Effective Communication:

You will also need Clear and concise communication skills to articulate the organization's requirements and present opportunities to potential executive candidates persuasively.

How you sell the company to an executive, much like most roles, from day one will impact who you get as potential considerations for the role. From the get-go make sure the vision for your business 5 - 10 years down the line is being communicated.

2. You’re not sure how to assess their skills 

When you hire people, you are in some respect taking their word for what they know. But do you know the right questions to ask to assess their knowledge and skills? Amidst portfolios, website examples, recommendation letters, unbiased video call interviews, and skills assessment tests, it’s hard to know what is the best indicator of a candidate’s ability. How do you design a thorough assessment? What types of questions are you allowed to ask and should include? To know, you’ll have to do more research or have a qualified recruitment firm on your side.

Skills you may need to consider include:

Culture building

Does this person have the experience building or maintaining what makes a business special? Everything from hiring experience, how they run meetings, how they organize teams can influence what employees reporting to them think of themselves in relation to the business.

Strategic thinking at a high-level

An executive isn't a "button pusher" - they are required to think about how their team can accomplish goals that isn't fully hands on. They need to motivate a team, work as both their instructor and cheerleader, and decide how the process to work with other teams will happen. A great executive spends little of their time as a "do-er", but rather spends it thinking about how their team will accomplish goals that sets them up in a way to continue success years down the line.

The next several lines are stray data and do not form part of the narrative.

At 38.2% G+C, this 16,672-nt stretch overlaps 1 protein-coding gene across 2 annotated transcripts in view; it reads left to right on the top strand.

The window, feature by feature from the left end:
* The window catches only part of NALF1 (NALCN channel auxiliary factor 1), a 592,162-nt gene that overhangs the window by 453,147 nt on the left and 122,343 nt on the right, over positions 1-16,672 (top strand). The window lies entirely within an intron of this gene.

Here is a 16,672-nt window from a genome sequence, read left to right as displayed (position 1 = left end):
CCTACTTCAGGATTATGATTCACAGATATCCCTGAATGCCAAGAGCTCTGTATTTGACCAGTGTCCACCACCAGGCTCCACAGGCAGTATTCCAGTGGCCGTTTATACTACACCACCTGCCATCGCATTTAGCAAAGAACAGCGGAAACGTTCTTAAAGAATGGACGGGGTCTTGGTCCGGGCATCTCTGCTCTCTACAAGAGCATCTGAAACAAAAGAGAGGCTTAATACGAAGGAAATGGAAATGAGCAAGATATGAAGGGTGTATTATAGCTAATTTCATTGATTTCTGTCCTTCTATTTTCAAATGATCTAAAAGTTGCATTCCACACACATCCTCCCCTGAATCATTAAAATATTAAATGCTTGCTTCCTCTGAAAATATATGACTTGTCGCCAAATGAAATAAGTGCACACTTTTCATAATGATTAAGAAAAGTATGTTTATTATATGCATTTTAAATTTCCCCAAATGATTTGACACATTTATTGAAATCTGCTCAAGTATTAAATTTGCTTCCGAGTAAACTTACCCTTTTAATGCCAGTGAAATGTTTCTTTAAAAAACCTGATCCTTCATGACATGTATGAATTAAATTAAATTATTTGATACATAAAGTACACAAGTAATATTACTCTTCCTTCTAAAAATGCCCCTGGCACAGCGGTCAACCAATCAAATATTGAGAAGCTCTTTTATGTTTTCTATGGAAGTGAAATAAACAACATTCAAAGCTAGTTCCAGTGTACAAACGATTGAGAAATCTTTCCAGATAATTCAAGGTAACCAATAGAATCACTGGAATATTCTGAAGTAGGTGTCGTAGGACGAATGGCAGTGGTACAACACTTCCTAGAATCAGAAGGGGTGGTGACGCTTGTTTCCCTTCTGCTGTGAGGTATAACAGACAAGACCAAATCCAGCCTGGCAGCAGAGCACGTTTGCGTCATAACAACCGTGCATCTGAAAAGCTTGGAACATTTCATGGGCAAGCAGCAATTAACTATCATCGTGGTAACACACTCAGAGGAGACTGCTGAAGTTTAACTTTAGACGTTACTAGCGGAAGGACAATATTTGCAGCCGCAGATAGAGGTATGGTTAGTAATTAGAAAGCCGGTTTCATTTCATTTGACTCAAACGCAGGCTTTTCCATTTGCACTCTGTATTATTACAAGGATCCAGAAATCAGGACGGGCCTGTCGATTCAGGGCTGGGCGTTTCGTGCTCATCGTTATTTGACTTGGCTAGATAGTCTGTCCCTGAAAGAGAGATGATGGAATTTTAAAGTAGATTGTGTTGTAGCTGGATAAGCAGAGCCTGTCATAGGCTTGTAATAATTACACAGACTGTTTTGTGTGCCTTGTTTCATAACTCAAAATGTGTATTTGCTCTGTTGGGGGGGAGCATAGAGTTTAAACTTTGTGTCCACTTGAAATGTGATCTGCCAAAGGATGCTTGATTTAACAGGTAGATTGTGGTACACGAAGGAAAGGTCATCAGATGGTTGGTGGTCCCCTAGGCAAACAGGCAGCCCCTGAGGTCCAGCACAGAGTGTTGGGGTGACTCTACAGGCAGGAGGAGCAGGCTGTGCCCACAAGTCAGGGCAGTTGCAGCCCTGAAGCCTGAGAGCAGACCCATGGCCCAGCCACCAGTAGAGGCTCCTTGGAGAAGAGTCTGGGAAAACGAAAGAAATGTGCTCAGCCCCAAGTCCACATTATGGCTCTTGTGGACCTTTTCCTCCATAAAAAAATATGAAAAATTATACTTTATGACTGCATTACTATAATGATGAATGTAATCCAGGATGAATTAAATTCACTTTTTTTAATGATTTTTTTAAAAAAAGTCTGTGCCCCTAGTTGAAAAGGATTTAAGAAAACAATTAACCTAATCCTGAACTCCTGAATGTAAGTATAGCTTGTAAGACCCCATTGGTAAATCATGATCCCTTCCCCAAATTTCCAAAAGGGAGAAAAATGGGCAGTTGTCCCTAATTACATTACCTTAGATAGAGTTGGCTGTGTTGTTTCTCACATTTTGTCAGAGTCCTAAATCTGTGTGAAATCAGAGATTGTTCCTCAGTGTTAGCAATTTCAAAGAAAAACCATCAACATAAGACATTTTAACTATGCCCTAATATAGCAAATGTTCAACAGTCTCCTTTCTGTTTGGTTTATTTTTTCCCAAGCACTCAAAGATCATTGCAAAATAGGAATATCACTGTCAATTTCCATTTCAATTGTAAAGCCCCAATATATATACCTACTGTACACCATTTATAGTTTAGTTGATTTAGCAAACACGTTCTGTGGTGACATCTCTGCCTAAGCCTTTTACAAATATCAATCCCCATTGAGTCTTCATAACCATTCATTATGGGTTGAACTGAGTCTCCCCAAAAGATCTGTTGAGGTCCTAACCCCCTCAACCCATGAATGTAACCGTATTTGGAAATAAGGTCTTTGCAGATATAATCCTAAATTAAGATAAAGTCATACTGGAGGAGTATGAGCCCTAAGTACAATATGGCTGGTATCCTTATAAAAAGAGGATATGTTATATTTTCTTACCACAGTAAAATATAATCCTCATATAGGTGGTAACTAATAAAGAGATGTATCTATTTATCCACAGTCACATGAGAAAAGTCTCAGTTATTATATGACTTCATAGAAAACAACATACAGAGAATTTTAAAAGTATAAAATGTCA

Financial acumen

Numbers aren't just for finance. A great executive is focused on how to build a team, grow a company and stay within budget while doing both. They need to have a good sense of the numbers, which means working alongside finance to build plans that can be stuck to, and push for more budget when required.

Crisis management

At some point every business goes through a crisis. Executives need to be able to look at a situation and decide on a course of action in a confident manner, which will help their team remain focused on goal completion. They need to show a track record of dealing with crisis with a positive outcome.

3. You don’t recognize that personality is just as important as skills and experience 

Focusing on a candidate’s skills and past experience is not really enough to judge whether they are the right hire. When selecting a leadership candidate, there must be a match between leadership style and personality as well. Having open conversations, without the pressure of the word ‘interview’, through video call or phone may be the best way to get to know the candidate. And the right executive search firm won’t leave you hanging in the process. Their expert interview advice will be an advantage as you hope to secure top talent with minimal time wasted.

Hire the next Executive that will grow your business

Hiring top-level executives and team leaders is a critical task that carries inherent risks for any organization. As highlighted by the Bank of Canada's Business Outlook Survey, the success of a business often hinges on its ability to place the right candidates in key positions, especially when considering factors like expected sales recovery and the evolving business landscape.

One of the primary challenges in executive hiring is the inherent complexity of the process. Many organizations struggle because they lack the expertise in recruitment necessary to identify the ideal fit for these crucial roles. It's not merely about matching skills and qualifications but also about understanding the potential for growth and leadership within the team.

Furthermore, assessing the skills and capabilities of executive candidates can be a daunting task. With a plethora of information at your disposal, from portfolios to recommendation letters and skills assessment tests, it's easy to get lost in the sea of data. The right questions to ask and the most effective methods to evaluate a candidate's knowledge can be elusive without the guidance of experienced professionals.

Creative Niche Executive Search